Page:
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    If grep swap /etc/fstab does not give you swap's UUID try sudo blkid. Also, if sudo systemctl hibernate doesn't work, try sudo hibernate. I think you don't even need to edit grub because when you install hibernate it will detect your swap partition. – user2319453 Jul 23 at 11:00
  • My RAM is 16 GB and my swap is 2 GB. How do I increase the swap to match the RAM? – Yehuda Aug 4 at 17:47
2

SuRa's answer at the top works great, however, if your laptop came with a swap file instead of a swap partition then you'll have to follow a few steps first to make it all work. At a high level:

  1. Boot from live CD/USB drive, shrink you main partition by the amount of memory you have plus 1-2 GBs for margin. E.g. I have 16 GBs so I shrunk my partition by 18 GB for good measure. That will leave empty/unpartitioned space on your disk.
  2. Create a new partition of type swap in the empty/unpartitioned space on your disk.
  3. Reboot back into your installed OS (ie without the live CD/USB)
  4. Go to "partitions" or "gparted" to get the UUID of your new swap partition.
  5. Add your new swap partition to /etc/fstab and delete (or comment out) the old swap file
  6. Use the swapoff and swapon commands to switch from the swap file to the swap partition
  7. Don't forget to the delete the swap file to reclaim that space
  8. Now you can follow SuRa's instructions.
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1

eldwist's solution worked for me, except...

...not initially, 'cos I got the following error:

$ sudo systemctl hibernate
Failed to hibernate system via logind: Sleep verb not supported

If you get this error, you probably need to disable secure boot under the security menu in the UEFI/BIOS (see similar problem with 16.04). Then it worked for me (tested on Ubuntu 20.04; 5.4.0-33 kernel, configured for Dual-boot with Win10).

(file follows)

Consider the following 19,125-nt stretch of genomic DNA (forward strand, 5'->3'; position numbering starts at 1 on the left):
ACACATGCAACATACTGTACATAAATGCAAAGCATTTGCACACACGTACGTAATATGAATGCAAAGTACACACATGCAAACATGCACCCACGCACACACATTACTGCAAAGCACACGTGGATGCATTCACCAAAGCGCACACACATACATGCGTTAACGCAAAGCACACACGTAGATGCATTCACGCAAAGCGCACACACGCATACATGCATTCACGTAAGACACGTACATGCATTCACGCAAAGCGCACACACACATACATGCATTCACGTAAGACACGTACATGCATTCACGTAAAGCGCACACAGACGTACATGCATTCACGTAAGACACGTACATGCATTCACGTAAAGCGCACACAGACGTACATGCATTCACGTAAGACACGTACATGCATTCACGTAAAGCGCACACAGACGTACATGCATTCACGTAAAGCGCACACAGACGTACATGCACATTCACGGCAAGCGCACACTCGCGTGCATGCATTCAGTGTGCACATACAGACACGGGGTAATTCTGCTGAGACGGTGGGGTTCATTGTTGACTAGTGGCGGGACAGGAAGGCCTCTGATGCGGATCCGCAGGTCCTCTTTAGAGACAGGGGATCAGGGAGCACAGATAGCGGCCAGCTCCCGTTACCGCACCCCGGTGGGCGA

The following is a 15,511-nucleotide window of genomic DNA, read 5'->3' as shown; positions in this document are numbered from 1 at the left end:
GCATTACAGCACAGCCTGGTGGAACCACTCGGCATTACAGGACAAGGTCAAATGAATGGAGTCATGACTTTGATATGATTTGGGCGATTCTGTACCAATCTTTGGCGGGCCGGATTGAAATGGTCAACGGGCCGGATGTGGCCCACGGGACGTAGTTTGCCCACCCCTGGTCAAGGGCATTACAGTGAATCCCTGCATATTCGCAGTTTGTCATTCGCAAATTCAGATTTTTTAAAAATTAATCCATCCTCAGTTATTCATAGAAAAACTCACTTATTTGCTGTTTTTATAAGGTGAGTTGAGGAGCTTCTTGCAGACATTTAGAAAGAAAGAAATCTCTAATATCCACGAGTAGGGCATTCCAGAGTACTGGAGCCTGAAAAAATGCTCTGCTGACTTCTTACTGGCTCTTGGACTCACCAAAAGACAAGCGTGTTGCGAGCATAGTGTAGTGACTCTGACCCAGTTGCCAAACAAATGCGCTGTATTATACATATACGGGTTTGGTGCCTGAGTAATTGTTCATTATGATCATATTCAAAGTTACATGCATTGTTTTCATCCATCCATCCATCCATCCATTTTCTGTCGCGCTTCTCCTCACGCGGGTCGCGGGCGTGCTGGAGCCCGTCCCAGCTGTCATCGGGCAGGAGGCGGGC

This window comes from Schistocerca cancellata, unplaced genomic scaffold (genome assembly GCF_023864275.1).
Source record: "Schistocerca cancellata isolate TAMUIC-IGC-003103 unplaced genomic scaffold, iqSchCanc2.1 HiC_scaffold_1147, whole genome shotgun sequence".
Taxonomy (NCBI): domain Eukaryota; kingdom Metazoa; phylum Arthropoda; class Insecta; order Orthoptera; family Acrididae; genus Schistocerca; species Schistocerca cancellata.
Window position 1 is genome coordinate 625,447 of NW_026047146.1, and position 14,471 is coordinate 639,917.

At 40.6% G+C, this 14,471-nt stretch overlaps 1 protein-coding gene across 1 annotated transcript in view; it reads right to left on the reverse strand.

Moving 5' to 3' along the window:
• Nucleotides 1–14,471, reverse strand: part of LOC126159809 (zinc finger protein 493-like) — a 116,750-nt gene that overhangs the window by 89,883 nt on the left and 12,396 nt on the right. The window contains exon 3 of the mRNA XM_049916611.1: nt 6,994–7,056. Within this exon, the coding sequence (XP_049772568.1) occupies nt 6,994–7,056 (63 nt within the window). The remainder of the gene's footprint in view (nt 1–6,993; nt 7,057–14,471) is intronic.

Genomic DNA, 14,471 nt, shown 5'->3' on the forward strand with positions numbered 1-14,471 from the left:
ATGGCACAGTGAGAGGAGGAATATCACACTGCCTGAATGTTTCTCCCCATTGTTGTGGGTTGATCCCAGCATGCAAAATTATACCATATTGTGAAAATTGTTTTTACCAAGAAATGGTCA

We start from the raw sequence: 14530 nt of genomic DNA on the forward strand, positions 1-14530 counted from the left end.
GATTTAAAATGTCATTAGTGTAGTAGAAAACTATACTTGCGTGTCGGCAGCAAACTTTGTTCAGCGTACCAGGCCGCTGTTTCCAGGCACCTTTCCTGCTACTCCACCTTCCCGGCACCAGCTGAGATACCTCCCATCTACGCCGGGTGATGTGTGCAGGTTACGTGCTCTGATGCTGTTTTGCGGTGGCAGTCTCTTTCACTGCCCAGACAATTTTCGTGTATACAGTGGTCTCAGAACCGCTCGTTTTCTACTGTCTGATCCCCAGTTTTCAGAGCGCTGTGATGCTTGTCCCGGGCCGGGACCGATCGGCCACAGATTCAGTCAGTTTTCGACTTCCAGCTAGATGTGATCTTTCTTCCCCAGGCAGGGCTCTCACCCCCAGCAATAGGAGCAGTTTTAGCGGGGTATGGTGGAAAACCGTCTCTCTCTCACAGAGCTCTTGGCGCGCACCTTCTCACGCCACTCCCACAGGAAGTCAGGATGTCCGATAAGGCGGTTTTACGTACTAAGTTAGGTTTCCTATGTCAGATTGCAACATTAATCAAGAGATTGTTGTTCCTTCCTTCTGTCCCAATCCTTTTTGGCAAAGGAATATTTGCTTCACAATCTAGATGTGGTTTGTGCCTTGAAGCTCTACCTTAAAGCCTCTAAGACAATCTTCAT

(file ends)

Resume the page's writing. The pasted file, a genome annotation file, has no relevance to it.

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0

Using a partition device instead of an UUID

I had to deviate a bit from the "how to" above, probably since I encrypted my hard drive. My /etc/fstab file does not contain an UUID for the swap partition but a partition device.

If your /etc/fstab contains a <partition_device> rather than a UUID for the swap partition, edit the line starting with GRUB_CMDLINE_LINUX_DEFAULT in the file /etc/default/grub to contain resume=<partition_device>

Example:
if /etc/fstab contains this

    # <file system> <mount point>   <type>  <options>       <dump>  <pass>
    /dev/mapper/ubuntu--vg-swap_1 none            swap    sw              0       0

/etc/default/grub should contain the line

    GRUB_CMDLINE_LINUX_DEFAULT="quiet splash resume=/dev/mapper/ubuntu--vg-swap_1"

Then execute sudo update-grub and test by executing sudo systemctl hibernate

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-2

In Ubuntu, if you can not hibernate, you can suspend. You can find this option by clicking on the downwards facing triangle in the top right of your screen, and then click on "Power Off/Log Out" dropdown menu. This will bring up the "Suspend" option.

The only difference is that in hibernate the computer powers down completely and moves all data to the hard drive, whereas in suspend still delivers power to the RAM. Suspend shouldn't use too much more power and the computer will be a bit faster to start back up.

Have fun exploring Ubuntu!

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  • In Linux Mint 19 (based on Ubuntu), you can add the hibernate option. Why isn't this possible in Ubuntu 20.04 anymore? – Kane May 20 at 17:58
  • @Kane I’m not sure why either, I have had other distros that allow me to hibernate as well. – sleipnir May 20 at 18:25